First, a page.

One of the things that has always been nagging at me since starting development on Vespers is game performance. We haven’t really been developing with frame rate in mind, our thought being that we would leave optimization until we had most of the content plugged in. Most of that optimization would come from the graphics end — LOD, portals and zones, textures, things like that — but that’s a lot of work for the artist to do, and it’s not terribly exciting work at that.
Still, after trying out the game on a number of different systems, I was not very happy with performance even at this unoptimized stage. Frame rates on the better systems would rarely get to 30fps, even at lower screen resolutions. And in far too many areas, rates were commonly in the teens. In some places with a lot of objects in the field of view, rates would bottom out at 10 or less. Rates in the teens give a pretty choppy performance; rates around 10 are just unacceptable. And on one system, with a lower end graphics card, the game was completely unplayable with rates unable to get above 5.
So recently we started addressing optimization, first by adding some LOD to objects and buildings, and then tackling portals. Unfortunately, portals turned out to be an unwieldy beast that we just could not master. Setting up portals and getting them to work in the Torque Engine can be very tricky, especially for complex models like our monastery buildings — any tiny little misalignment, visible or not, and you’re out of luck. At this point, finding those misalignments would be like trying to find an unknown number of needles in a series of very large haystacks.
So I turned my attention elsewhere, and implemented code to replicate (for the most part) the function of portals and zones. It works well, producing nice frame rate boosts on most systems. Whereas before I was sludging along with rates in the teens and twenties, now I’m getting rates in the thirties and forties, and often more than that. I’m very happy with that.
But there was still one thing bugging me: these performance improvements were seen on my desktop (a PowerPC Mac G5) and on my laptop (an Intel Mac), but only on the laptop when running under WindowsXP. If I ran the game on the laptop under Mac OS X, I was still getting the same crappy frame rates as before. How could that be? Same laptop, same hardware, but under one operating system it runs fine, while under the other it runs crappy.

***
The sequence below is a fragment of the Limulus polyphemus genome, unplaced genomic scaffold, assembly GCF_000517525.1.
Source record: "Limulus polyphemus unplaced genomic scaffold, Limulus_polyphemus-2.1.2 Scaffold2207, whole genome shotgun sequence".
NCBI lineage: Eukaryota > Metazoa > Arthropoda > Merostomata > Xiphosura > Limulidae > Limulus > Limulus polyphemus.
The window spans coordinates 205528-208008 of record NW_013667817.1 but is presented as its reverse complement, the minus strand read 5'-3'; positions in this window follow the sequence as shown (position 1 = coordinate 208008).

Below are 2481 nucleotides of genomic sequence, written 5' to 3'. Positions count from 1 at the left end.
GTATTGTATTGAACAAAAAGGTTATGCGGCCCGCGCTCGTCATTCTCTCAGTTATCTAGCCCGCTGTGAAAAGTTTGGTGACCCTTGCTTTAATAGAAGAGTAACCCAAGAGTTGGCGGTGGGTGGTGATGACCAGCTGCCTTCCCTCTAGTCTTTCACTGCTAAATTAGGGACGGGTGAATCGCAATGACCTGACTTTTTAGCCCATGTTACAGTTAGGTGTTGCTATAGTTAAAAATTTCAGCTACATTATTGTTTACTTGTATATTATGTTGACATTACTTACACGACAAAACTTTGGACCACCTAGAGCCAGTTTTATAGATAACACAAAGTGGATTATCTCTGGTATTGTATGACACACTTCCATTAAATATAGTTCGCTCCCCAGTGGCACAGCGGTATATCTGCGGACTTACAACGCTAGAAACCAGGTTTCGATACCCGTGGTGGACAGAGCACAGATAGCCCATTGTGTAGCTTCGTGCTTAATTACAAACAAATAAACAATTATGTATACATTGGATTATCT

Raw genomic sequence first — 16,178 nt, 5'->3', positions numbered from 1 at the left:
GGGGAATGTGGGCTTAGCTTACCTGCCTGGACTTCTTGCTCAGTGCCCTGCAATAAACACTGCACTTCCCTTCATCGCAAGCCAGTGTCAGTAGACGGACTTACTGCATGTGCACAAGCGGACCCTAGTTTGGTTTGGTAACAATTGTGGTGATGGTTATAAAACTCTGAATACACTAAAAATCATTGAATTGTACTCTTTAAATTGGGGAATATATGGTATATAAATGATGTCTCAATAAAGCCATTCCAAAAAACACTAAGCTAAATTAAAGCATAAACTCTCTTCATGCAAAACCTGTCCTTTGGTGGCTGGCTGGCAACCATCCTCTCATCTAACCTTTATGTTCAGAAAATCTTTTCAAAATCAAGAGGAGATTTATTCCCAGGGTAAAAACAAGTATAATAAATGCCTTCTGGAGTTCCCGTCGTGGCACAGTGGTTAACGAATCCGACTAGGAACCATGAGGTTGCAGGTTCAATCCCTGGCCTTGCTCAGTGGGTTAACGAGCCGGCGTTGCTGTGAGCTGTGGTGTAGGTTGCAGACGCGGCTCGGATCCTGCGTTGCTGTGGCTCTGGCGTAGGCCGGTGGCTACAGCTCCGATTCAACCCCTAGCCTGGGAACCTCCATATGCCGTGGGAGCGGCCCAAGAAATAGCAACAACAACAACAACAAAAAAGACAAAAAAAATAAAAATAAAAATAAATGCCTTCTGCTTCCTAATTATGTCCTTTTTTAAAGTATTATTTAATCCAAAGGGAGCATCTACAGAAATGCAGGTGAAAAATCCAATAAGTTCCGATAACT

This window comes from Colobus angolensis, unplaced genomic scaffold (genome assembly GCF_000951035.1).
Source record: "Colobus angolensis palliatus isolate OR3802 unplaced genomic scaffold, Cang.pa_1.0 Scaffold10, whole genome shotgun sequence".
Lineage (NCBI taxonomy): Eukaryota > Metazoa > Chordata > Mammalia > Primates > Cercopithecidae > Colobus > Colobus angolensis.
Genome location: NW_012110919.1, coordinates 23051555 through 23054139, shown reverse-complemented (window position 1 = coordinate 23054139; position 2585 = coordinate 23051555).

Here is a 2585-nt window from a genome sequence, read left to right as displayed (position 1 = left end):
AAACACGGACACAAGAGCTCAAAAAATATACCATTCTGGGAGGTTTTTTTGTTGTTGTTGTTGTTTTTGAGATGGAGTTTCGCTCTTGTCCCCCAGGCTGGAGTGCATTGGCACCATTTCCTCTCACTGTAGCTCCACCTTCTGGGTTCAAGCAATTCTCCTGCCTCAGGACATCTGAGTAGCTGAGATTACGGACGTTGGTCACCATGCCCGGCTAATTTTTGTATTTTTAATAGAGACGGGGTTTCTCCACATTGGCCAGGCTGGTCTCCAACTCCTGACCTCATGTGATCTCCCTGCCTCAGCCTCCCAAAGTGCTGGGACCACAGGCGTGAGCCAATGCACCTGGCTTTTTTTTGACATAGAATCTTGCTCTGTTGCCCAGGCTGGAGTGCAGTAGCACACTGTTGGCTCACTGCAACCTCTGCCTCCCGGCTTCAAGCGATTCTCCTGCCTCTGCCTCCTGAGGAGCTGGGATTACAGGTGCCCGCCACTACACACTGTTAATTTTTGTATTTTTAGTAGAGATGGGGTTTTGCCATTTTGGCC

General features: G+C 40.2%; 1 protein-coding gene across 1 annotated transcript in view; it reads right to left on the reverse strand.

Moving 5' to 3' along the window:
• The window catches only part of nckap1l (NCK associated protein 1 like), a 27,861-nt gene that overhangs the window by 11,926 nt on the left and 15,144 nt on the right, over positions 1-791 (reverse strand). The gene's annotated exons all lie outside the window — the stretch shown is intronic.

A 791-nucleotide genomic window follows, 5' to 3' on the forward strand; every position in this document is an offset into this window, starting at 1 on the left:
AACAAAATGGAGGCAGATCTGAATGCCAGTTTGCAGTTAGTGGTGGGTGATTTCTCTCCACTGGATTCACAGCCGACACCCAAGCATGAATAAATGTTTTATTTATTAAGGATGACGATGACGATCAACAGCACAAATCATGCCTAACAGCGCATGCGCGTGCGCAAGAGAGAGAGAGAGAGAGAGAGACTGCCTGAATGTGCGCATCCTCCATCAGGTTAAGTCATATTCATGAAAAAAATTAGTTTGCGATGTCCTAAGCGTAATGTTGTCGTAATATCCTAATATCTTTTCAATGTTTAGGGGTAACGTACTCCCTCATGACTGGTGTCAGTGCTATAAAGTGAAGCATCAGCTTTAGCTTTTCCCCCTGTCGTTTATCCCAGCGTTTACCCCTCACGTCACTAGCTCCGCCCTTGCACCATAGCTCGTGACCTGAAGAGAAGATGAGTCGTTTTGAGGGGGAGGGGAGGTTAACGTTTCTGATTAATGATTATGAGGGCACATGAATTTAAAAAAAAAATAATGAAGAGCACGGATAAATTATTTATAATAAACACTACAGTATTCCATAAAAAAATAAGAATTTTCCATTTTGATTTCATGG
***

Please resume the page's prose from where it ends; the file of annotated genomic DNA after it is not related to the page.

The desktop also runs Mac OS X, and both the desktop and the laptop have graphics cards with 256MB of VRAM. So I didn’t think it could be the operating system itself, or a lack of VRAM on the laptop. I thought it had something to do with the Torque Game Engine code, something specific to the graphics rendering on different platforms and CPUs, probably related to the rendering of buildings like the monastery. I went through round after round of testing, using various tools to analyze the code to see where the slowdowns occurred. Long, boring, frustrating work.
The only conclusion I came to is that the laptop was probably tricking the Mac OS into thinking the video card had run out of VRAM, even though it probably hadn’t. And this was likely related to Apple’s ATI graphics driver on the laptop, which is different than the ATI driver I use on the desktop (and different, of course, from the one used by XP on the laptop). A driver issue like that is a bummer, since there’s not a lot I can do about that. I was not very happy with that.
The only other thing I thought of trying was to mess with some of the global preference variables in the Torque Engine, to see if I could somehow improve performance on the laptop without sacrificing too much on the graphics end. There are a huge number of preference variables available — stuff related to interiors, lighting and shadows, terrain rendering, and OpenGL performance. The latter struck me as potentially useful, as it would probably be related to the driver. So I started looking at those more carefully, and I saw this one:
$pref::openGL::allowCompression = 0
That seemed interesting. Allow compression…likely related to texture compression. Textures can take up a lot of VRAM, especially if you use lots of them, and lots of large ones — like my artist enjoys doing. It makes for prettier graphics, but it rapidly eats up memory on the graphics card. And even though I didn’t seem to be running out of VRAM, on the laptop it seemed like the system was being tricked into thinking so, which would certainly cause these types of slowdowns. But what could this one little boolean variable do? I set it to 1, and gave it a try.
Amazingly, frame rates in general tripled, and often more than that. Whereas before I was getting annoying, choppy gameplay with rates in the low teens, now I was seeing smoothness with rates in the thirties and forties, sometimes more. And, as far as I can tell, no discernable change in the appearance of the graphics.
Even better, the game now runs on the older system with the lower-end card — and runs well, with rates in the twenties and thirties, even at larger screen resolutions. I never thought I’d see it running on that machine at all, much less running well.
It’s not a solution to the overall problem, which is likely related to Apple’s ATI drivers. But still, it’s an amazing improvement that appears to come at little to no cost.
And all due to one little boolean. A completely undocumented boolean, I might add.
Enjoyed this article? Subscribe to The Monk's Brew RSS feed.
Excellent post, Rubes.
There isn’t some minimum number of words I need to leave in comments, is there? 😉
You aren’t suggesting I’m far too verbose, are you? 😉
😀 – no, not at all. I’m never too sure how people feel about ‘good job!’ comments though.
I don’t know about other people, but I’m all in favor of them!
can’t wait to see a tech demo of this excellent IF!
Cool, thanks. I’m actually putting together a tech demo video as we speak.